Featured Research

from universities, journals, and other organizations

In-hospital Kidney Injury Requiring Dialysis Linked To Risk Of Chronic Dialysis

Date:
September 15, 2009
Source:
JAMA and Archives Journals
Summary:
Hospitalized patients who experience acute kidney problems that require dialysis are at increased risk of receiving chronic dialysis once discharged, but do not have an increased risk of death, according to a new study.

Hospitalized patients who experience acute kidney problems that require dialysis are at increased risk of receiving chronic dialysis once discharged, but do not have an increased risk of death, according to a study in the September 16 issue of JAMA.

Related Articles


"Acute kidney injury, which leads to a sudden decline in kidney function, is a common and serious complication of hospitalization in the adult population. Many patients with severe acute kidney injury require initiation of hemodialysis or hemofiltration [dialysis], and their in-hospital mortality rate ranges from 45 percent to 70 percent. Among those who survive, as many as 15 percent require dialysis at the time of discharge," according to background information in the article. The authors note that little is known about the long-term outcomes of patients with an acute kidney injury that requires in-hospital dialysis, especially once they leave the hospital and recover enough kidney function to be free of dialysis in the short term.

Ron Wald, M.D.C.M., M.P.H., F.R.C.P.C., of St Michael's Hospital, Toronto, and the University of Toronto, and colleagues evaluated the long-term risk of chronic dialysis and death among hospitalized patients in Ontario, Canada, who sustained an acute kidney injury while hospitalized, required dialysis and survived free of dialysis for at least 30 days after discharge. These individuals (n = 3,769) were matched with patients without acute kidney injury or dialysis during their hospitalization (n = 13,598). Patients were followed up until March 2007. The average age of the enrolled participants was 62 years, and approximately 40 percent were women.

After a median (midpoint) follow-up of 3 years, the researchers "found that survivors of a hospitalization complicated by acute kidney injury requiring dialysis were approximately 3 times more likely to require chronic dialysis compared with those without acute kidney injury. However, no difference was observed between these groups for long-term mortality."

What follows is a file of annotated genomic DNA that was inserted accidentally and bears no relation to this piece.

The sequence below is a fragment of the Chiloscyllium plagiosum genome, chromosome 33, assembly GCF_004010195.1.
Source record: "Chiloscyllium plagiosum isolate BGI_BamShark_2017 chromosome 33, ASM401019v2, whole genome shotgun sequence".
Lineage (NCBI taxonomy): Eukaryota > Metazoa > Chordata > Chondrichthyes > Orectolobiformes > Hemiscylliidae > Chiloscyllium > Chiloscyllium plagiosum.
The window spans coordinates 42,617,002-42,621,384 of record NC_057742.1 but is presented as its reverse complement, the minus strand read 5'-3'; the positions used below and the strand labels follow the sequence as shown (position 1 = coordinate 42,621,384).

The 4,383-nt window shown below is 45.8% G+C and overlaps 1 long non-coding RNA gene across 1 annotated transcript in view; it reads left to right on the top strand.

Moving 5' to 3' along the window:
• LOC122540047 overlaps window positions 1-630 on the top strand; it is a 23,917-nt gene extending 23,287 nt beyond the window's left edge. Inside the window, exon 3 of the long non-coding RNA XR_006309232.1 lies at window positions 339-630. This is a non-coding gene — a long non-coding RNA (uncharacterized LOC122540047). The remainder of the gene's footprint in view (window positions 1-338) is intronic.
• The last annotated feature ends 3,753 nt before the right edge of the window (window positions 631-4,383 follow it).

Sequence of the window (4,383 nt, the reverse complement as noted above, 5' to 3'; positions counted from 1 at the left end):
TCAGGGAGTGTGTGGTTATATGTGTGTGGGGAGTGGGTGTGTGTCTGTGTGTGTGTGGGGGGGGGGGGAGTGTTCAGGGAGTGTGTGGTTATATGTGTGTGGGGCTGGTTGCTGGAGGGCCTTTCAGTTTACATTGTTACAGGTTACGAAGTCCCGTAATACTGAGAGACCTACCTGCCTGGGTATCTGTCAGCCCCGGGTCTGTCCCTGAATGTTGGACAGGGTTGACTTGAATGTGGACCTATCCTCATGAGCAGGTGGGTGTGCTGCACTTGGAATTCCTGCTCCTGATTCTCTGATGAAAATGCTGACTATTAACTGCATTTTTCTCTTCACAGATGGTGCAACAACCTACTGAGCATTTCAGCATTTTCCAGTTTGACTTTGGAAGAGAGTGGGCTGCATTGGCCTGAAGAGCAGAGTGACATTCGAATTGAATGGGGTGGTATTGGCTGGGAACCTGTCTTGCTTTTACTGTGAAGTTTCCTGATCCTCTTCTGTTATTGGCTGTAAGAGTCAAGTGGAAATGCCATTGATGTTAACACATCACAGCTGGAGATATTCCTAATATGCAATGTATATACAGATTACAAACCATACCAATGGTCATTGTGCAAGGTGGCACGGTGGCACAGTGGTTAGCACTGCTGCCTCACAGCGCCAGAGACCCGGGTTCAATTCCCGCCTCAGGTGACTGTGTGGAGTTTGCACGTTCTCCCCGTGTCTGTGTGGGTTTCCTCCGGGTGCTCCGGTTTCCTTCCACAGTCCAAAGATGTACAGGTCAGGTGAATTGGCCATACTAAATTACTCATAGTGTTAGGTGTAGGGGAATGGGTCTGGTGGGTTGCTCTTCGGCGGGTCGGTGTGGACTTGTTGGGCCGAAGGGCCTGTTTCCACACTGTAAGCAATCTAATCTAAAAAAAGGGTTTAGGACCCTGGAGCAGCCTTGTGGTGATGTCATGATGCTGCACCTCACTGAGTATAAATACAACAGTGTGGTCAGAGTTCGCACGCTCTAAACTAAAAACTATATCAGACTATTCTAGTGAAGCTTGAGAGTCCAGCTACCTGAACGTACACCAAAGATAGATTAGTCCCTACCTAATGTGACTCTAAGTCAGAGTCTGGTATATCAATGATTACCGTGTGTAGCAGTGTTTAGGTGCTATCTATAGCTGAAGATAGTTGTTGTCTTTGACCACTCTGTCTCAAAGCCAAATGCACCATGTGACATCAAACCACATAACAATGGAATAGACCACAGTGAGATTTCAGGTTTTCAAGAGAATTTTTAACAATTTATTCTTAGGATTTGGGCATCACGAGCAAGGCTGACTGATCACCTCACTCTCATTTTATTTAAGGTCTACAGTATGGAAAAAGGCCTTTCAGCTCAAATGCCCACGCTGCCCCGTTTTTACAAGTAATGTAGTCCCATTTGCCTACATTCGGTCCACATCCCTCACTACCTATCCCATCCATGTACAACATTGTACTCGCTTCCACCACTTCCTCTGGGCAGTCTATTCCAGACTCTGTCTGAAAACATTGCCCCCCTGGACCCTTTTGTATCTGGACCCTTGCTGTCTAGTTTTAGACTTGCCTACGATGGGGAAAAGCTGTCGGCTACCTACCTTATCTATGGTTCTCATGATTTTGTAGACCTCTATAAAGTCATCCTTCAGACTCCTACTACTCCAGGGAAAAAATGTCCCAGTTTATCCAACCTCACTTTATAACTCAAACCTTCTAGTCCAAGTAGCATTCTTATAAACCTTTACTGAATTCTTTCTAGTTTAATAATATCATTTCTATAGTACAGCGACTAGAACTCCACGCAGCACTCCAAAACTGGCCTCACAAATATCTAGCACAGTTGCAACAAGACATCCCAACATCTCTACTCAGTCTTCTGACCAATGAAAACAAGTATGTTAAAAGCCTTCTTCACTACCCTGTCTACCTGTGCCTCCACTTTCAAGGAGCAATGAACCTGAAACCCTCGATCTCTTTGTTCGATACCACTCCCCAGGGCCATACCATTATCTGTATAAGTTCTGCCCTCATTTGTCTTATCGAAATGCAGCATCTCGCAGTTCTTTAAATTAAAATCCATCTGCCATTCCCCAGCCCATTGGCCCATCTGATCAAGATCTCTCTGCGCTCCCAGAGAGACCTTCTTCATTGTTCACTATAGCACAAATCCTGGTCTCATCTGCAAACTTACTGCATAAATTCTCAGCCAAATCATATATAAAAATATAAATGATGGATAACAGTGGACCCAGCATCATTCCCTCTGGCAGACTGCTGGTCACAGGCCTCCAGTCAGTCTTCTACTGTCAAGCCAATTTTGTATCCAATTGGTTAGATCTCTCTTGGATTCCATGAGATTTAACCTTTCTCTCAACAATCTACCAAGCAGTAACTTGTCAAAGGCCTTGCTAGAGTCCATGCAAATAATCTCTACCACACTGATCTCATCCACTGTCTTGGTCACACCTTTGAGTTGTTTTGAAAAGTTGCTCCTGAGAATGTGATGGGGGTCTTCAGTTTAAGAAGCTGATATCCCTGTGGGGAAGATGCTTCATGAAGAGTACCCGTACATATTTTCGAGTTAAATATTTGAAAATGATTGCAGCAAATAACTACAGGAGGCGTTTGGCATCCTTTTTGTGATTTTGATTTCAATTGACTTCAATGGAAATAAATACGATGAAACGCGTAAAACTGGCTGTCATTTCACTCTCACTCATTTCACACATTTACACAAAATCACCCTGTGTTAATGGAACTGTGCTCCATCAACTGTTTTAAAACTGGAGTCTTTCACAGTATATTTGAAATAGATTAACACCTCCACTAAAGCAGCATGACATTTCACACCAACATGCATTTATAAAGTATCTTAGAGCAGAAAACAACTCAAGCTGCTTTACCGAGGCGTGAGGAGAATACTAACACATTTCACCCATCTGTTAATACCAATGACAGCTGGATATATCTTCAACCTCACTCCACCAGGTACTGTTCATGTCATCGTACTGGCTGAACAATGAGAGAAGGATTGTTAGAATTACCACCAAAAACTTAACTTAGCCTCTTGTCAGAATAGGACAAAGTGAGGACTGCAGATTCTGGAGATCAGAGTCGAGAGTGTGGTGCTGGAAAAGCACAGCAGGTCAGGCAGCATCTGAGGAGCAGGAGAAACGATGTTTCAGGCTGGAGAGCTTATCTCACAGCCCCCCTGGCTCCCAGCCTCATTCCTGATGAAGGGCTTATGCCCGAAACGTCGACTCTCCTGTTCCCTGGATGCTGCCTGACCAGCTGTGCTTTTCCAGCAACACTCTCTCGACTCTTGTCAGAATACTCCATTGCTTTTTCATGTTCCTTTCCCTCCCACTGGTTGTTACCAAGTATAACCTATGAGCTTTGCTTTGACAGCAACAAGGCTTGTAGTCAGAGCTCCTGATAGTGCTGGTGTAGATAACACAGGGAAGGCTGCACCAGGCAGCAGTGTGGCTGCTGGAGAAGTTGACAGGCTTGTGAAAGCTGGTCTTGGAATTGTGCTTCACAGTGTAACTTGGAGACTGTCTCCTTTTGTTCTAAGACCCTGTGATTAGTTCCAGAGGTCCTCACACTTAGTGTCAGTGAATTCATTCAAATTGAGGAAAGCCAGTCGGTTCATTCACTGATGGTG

"Our findings expand on prior knowledge to provide clinicians with new information about the long-term effect of acute kidney injury that arises during a hospitalization. First, if affected patients survive to hospital discharge, then they remain at high risk of needing dialysis over the next 3 to 5 years. Patients who survive a hospitalization complicated by acute kidney injury requiring dialysis may benefit from specialized care to address complications of chronic kidney disease, and also from concerted efforts to prevent progression to chronic dialysis. At the same time, their high mortality rate is similar to hospitalized patients without acute kidney injury or need for dialysis. Hence, an episode of acute kidney injury requiring in-hospital dialysis may not be an independent contributing factor to long-term survival," the authors conclude.

Editorial: Chronic on Acute Renal Failure -- Long-term Implications of Severe Acute Kidney Injury

In an accompanying editorial, Sushrut S. Waikar, M.D., M.P.H., of Brigham and Women's Hospital and Harvard Medical School, Boston, and Wolfgang C. Winkelmayer, M.D., M.P.H., Sc.D., of Stanford University School of Medicine, Palo Alto, Calif., write on the importance of preventing and treating kidney disease and injury.

"Based on the available evidence from administrative and laboratory-based databases, severe acute kidney injury seems to increase the risk of progressive chronic kidney disease and may increase the risk of death. Given the extraordinarily high rates of morbidity and mortality observed in chronic kidney disease patients and acute kidney injury patients, the complex interconnection between them, and increasing incidence of both, kidney disease prevention and treatment should be a major public health priority."